Linda: Now, can I just, we are going to sort of have to move through this, but I just want to ask one particular question. You have written unsuitable foods for infants includes plant-based milk substitutes. So that is your soy and your almond and all those things that I think should be called juices rather than milks, personally.
Elizabeth: Yes, and this is certainly a question we got when we had a Conversation article a couple of years ago. This is the main point that was hammered home to us in the comments, that the Infant Feeding Guidelines are really clear that plant-based milks, because they do not have the protein content or the calcium content of cows’ milk are not in fact called substitutes at that 12 month mark.
Linda: So if you are moving over into cows’ milk, it is cows’ milk, not soy.
Elizabeth: Indeed. It is cows’ milk. Yes. I mean unless there is some…
Linda: Well if there is medical reasons for doing it, that is a different conversation and whatever doctor has identified that particular form of allergy, well no doubt.
Elizabeth: But yes, full fat cows’ milk is what we are aiming for.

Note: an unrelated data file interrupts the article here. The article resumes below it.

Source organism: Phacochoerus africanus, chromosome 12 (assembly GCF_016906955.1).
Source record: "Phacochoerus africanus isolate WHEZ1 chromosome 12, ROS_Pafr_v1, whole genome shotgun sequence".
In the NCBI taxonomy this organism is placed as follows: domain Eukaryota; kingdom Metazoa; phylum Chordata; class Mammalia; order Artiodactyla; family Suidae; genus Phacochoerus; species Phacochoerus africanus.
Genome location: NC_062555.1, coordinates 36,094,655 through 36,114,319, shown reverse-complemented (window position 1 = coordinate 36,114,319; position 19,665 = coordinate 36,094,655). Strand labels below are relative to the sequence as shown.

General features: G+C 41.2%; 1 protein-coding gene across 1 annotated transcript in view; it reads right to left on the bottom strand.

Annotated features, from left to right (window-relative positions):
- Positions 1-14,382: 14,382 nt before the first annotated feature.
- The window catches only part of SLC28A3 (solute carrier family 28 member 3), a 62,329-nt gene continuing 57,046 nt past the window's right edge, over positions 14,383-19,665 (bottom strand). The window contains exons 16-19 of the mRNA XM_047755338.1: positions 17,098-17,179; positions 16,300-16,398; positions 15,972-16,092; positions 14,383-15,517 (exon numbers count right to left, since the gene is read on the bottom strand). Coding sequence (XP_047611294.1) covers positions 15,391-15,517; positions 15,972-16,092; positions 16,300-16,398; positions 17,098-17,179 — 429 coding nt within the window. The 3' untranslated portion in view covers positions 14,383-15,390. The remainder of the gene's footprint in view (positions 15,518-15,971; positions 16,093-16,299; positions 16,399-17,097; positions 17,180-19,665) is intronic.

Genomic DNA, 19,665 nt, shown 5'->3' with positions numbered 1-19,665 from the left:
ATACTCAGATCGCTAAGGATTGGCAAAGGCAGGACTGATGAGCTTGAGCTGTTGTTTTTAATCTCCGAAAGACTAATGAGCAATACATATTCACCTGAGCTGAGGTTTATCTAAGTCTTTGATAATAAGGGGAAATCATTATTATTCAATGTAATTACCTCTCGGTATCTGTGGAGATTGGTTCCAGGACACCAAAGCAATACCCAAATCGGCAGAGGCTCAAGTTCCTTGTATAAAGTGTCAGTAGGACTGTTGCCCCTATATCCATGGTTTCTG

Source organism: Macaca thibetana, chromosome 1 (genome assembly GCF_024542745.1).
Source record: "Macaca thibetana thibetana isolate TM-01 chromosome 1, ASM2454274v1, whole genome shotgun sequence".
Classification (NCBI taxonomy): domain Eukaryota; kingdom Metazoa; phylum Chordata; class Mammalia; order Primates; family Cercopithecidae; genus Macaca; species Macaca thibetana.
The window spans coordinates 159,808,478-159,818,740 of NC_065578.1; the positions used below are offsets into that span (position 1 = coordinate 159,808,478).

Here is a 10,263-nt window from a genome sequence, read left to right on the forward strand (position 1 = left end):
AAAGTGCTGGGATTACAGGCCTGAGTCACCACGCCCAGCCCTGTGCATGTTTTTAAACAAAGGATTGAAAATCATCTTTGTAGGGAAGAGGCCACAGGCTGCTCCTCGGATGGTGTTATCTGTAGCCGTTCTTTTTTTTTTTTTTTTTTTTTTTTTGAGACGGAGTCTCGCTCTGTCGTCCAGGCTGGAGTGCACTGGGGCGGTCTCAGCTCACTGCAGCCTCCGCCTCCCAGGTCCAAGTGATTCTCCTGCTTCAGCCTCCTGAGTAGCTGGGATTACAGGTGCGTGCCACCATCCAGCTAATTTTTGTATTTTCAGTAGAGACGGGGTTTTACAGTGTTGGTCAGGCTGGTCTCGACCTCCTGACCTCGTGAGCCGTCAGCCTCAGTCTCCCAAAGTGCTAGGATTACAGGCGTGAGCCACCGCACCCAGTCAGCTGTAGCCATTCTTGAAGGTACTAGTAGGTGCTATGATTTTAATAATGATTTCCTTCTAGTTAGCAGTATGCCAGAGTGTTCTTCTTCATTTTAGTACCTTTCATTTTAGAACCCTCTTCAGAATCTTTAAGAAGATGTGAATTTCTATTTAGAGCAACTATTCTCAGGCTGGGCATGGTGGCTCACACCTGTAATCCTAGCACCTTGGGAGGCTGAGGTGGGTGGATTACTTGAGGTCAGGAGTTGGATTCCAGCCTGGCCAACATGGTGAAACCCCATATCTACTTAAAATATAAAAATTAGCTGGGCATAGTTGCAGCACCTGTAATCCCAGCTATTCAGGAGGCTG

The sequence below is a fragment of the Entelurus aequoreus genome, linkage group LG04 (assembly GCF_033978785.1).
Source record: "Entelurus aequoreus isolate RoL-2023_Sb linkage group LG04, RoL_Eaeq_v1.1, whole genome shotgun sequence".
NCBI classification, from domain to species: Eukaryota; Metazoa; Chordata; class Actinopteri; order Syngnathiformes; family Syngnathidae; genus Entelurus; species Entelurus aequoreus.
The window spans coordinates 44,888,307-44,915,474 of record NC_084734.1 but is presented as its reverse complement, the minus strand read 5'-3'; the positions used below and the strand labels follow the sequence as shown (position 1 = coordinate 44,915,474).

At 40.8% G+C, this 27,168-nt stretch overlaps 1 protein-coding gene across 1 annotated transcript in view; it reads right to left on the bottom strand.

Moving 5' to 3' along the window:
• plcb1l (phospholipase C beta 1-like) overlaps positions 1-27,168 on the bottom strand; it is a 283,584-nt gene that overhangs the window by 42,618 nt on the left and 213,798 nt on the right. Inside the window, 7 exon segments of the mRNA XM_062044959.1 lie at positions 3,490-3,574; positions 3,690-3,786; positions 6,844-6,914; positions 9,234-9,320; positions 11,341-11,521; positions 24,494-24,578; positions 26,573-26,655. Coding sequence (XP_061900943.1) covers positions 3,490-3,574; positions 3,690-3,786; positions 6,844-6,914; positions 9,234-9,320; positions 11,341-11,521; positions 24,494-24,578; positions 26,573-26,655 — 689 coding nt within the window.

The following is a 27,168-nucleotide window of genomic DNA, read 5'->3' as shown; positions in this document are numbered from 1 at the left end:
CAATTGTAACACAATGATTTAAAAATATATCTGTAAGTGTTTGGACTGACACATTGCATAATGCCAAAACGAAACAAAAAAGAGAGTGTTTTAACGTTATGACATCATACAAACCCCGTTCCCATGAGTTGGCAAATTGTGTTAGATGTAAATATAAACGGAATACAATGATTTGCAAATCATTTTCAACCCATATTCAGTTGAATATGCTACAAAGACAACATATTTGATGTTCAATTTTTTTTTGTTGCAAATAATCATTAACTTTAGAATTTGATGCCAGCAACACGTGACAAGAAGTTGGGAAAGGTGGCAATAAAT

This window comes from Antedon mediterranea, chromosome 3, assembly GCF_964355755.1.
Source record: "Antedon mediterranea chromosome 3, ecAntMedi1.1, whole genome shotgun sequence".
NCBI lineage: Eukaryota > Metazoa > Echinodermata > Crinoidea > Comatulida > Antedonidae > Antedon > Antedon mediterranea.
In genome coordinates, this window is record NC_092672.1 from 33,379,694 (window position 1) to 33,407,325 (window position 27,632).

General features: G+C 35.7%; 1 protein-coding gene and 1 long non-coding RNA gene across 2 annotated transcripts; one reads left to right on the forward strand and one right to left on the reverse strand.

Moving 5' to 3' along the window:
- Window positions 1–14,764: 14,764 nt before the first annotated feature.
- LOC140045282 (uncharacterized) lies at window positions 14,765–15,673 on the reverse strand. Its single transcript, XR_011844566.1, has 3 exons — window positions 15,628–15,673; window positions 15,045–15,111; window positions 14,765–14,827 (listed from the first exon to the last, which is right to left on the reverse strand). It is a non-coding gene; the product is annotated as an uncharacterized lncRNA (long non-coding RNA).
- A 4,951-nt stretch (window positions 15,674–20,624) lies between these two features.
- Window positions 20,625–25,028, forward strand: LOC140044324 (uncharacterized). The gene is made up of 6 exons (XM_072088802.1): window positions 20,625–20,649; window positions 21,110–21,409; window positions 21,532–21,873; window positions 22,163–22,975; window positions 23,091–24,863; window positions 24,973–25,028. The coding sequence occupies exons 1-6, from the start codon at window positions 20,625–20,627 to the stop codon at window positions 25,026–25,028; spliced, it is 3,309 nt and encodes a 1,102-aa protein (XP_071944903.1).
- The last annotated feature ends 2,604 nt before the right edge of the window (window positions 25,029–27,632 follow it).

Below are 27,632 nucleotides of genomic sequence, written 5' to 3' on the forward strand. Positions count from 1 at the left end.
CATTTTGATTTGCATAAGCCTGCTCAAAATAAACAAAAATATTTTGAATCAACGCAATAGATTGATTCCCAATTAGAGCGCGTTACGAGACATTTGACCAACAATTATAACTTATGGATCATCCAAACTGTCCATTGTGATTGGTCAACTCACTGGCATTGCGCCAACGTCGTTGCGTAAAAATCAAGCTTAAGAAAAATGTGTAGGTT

Linda: So I would like to introduce us to Olivia. Olivia is 15 months and she weighed 12 kg and is 77 cm tall but measured by lying down. You plot her weight and height and find she is on the 96th centile for weight and 50th centile for height. So you are a bit concerned about this mismatch. What should we do Elizabeth?
Elizabeth: Yes. Well there are lots of things that I want to talk about here and of course we do not have a lot of time, but I just want to show on the growth chart firstly what we are looking at. So, if we are measuring growth regularly, we can start to see what is happening in terms of her trajectory. So we can see here on her length for age, she is pretty much doing what most kids do in following the trajectory. What she is doing on her weight, is she is jumping across centiles and it would be great to see a measurement done in between here because we might have been able to intervene having noticed that she already experienced some rapid weight gain here in this early period of life. But we obviously have to work with what we have got. But we are going use these growth charts to show mum and dad, mum or dad, or both, whoever is here, we are going to use these growth charts as a visual to show how baby has been growing.
Linda: So one of the responders actually gets the parents to observe the difference. Gives them a copy to go home and have a think, and then bring it back another time. And if you have not got the time to do that, then it seems to me that it would be good to explain that this child…